GMAT Math: The Probability “At Least” Question

In the first post in this series, I spoke about the AND and the OR probability rules.  Now, we will focus on probability questions involving the “at least” probability.

At least GMAT probability question - magoosh

The complement rule

There is a very simple and very important rule relating P(A) and P(not A), linking the probability of any event happening with the probability of that same event not happening.  For any well-defined event, it’s 100% true that either the event happens or it doesn’t happen.

The GMAT will not ask you probability question about bizarre events in which, for example, you can’t tell whether or not the event happened, or complex events which could, in some sense, both happen and not happen.  For any event A in a probability question on the GMAT, the two scenarios “A happens” and “A doesn’t happen” exhaust the possibilities that could take place. 

With certainty, we can say: one of those two will occur.  In other words:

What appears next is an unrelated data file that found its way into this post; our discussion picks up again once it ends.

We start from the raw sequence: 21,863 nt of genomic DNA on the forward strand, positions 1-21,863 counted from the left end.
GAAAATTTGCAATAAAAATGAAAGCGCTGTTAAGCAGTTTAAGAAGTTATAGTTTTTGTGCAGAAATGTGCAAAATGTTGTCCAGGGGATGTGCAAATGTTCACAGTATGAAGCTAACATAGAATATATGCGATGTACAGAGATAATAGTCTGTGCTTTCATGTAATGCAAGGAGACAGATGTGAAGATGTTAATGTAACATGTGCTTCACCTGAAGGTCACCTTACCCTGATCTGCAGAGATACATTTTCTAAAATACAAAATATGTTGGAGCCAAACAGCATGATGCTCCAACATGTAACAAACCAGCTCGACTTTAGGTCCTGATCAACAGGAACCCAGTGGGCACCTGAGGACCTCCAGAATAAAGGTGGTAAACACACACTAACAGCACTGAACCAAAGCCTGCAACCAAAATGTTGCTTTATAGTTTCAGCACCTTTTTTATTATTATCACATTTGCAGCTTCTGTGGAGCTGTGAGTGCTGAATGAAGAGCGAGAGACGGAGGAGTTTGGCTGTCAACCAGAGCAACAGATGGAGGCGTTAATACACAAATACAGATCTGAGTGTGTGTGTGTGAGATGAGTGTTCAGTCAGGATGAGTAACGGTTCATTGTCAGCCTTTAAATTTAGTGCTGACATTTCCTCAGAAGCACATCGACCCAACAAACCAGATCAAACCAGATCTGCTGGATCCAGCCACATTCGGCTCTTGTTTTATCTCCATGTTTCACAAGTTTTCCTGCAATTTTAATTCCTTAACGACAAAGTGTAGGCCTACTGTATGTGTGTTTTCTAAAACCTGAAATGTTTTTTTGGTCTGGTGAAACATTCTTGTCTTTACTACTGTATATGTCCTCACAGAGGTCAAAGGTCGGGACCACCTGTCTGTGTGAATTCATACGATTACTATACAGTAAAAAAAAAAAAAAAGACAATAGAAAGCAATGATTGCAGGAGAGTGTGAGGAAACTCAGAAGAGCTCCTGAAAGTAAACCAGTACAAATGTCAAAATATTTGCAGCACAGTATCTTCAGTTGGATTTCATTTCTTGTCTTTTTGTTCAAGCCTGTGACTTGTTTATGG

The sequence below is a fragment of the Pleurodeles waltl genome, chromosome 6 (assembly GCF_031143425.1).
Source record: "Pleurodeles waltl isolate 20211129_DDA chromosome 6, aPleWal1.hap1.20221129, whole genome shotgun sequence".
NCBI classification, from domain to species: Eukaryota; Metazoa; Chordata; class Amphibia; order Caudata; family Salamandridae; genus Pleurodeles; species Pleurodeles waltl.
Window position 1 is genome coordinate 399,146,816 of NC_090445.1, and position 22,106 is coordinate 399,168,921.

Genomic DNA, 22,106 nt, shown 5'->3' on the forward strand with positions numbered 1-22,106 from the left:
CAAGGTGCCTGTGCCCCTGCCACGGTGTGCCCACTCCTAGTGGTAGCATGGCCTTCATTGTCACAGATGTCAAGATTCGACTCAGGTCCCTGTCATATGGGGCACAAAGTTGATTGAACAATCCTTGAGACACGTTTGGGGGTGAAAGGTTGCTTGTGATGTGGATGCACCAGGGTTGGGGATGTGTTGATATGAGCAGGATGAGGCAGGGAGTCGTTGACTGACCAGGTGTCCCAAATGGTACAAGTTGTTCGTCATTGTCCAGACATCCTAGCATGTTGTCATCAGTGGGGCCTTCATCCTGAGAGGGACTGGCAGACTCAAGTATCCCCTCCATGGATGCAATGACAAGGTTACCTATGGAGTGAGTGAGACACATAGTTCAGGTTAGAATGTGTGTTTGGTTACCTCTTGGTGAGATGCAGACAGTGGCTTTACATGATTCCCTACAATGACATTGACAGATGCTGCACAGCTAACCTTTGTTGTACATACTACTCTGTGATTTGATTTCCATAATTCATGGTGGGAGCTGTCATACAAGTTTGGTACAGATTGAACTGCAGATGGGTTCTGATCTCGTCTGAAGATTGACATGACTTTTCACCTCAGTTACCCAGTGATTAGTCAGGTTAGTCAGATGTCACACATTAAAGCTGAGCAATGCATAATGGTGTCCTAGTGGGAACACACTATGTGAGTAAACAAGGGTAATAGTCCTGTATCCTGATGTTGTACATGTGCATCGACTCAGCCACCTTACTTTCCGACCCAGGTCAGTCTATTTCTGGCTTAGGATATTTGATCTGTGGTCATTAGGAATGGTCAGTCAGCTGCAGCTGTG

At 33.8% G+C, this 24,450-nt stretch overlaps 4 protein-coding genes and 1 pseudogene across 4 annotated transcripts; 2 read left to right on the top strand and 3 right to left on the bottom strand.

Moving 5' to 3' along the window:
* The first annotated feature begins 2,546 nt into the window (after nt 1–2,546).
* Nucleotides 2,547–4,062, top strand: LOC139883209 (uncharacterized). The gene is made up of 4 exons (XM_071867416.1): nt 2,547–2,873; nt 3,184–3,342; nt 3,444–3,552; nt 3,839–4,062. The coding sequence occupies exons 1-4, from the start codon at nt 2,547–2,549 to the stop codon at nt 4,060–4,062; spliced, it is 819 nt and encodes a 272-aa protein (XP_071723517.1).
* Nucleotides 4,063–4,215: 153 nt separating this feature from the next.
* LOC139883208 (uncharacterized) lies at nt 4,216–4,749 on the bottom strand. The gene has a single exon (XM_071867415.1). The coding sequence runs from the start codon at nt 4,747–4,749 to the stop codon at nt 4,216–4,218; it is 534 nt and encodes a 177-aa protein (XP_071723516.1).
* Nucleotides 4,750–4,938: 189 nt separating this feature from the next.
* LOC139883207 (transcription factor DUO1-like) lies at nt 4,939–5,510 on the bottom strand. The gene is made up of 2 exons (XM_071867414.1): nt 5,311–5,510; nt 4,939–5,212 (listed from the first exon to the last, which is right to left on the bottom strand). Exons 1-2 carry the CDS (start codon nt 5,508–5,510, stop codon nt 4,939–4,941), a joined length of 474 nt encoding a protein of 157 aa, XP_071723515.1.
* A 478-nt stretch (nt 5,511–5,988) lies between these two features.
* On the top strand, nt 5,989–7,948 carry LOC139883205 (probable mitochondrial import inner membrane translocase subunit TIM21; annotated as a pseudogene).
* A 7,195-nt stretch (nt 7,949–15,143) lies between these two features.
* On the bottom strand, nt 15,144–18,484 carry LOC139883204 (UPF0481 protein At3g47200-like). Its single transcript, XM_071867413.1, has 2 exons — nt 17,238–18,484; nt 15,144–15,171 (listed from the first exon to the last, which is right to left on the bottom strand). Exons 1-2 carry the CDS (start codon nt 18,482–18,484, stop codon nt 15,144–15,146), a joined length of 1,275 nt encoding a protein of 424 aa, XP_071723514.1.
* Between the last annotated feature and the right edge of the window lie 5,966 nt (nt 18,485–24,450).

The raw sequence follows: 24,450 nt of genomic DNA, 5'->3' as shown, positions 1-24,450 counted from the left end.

P(A OR not A) = 1

Having a probability of 1 means guaranteed certainty.  Obviously, for a variety of deep logical reasons, the events “A” and “not A” are disjoint and have no overlap.  The OR rule, discussed in the last post, implies:

P(A) + P(not A) = 1

Subtract the first term to isolate P(not A).

P(not A) = 1 – P(A)

  • That is known in probability as the complement rule, because the probabilistic region in which an event doesn’t occur complements the region in which it does occur.

This is a crucial idea in general, for all GMAT probability questions, and one that will be very important in solving “at least” questions in particular.